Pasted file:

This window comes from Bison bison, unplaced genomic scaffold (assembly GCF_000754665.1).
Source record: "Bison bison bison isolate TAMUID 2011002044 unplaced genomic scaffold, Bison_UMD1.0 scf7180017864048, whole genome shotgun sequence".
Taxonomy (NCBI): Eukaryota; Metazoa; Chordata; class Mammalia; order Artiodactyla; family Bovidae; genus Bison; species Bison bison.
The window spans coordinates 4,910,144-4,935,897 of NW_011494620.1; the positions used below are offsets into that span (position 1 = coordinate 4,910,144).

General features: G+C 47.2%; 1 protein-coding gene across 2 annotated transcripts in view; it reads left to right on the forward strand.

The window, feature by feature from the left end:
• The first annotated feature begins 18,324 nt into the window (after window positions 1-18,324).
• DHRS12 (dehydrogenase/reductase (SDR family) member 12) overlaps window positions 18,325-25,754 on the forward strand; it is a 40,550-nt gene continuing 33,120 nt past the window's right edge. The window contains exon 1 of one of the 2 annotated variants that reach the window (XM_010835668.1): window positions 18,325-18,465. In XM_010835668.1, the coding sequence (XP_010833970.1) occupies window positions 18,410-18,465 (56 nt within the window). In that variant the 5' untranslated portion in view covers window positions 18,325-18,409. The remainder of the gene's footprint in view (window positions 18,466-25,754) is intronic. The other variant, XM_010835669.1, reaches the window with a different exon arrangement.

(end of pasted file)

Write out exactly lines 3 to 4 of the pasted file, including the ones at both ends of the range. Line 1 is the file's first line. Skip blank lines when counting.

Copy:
Taxonomy (NCBI): Eukaryota; Metazoa; Chordata; class Mammalia; order Artiodactyla; family Bovidae; genus Bison; species Bison bison.
The window spans coordinates 4,910,144-4,935,897 of NW_011494620.1; the positions used below are offsets into that span (position 1 = coordinate 4,910,144).